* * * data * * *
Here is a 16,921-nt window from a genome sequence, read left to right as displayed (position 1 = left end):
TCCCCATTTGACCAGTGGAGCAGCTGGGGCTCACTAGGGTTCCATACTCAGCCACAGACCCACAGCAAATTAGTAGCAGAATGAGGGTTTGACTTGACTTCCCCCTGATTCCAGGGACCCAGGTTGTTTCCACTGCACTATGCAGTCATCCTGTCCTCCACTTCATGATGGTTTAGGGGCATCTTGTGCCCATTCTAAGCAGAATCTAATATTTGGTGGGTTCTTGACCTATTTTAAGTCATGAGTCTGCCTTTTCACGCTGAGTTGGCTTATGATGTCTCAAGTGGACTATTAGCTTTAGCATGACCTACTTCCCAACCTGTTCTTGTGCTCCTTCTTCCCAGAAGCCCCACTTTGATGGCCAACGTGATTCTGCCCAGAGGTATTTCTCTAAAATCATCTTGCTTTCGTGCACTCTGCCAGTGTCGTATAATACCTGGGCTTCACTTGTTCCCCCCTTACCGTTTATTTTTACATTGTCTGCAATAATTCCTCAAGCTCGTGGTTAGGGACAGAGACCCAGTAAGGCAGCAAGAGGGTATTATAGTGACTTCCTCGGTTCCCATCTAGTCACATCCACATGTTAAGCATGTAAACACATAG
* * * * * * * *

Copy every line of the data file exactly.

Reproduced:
Here is a 16,921-nt window from a genome sequence, read left to right as displayed (position 1 = left end):
TCCCCATTTGACCAGTGGAGCAGCTGGGGCTCACTAGGGTTCCATACTCAGCCACAGACCCACAGCAAATTAGTAGCAGAATGAGGGTTTGACTTGACTTCCCCCTGATTCCAGGGACCCAGGTTGTTTCCACTGCACTATGCAGTCATCCTGTCCTCCACTTCATGATGGTTTAGGGGCATCTTGTGCCCATTCTAAGCAGAATCTAATATTTGGTGGGTTCTTGACCTATTTTAAGTCATGAGTCTGCCTTTTCACGCTGAGTTGGCTTATGATGTCTCAAGTGGACTATTAGCTTTAGCATGACCTACTTCCCAACCTGTTCTTGTGCTCCTTCTTCCCAGAAGCCCCACTTTGATGGCCAACGTGATTCTGCCCAGAGGTATTTCTCTAAAATCATCTTGCTTTCGTGCACTCTGCCAGTGTCGTATAATACCTGGGCTTCACTTGTTCCCCCCTTACCGTTTATTTTTACATTGTCTGCAATAATTCCTCAAGCTCGTGGTTAGGGACAGAGACCCAGTAAGGCAGCAAGAGGGTATTATAGTGACTTCCTCGGTTCCCATCTAGTCACATCCACATGTTAAGCATGTAAACACATAG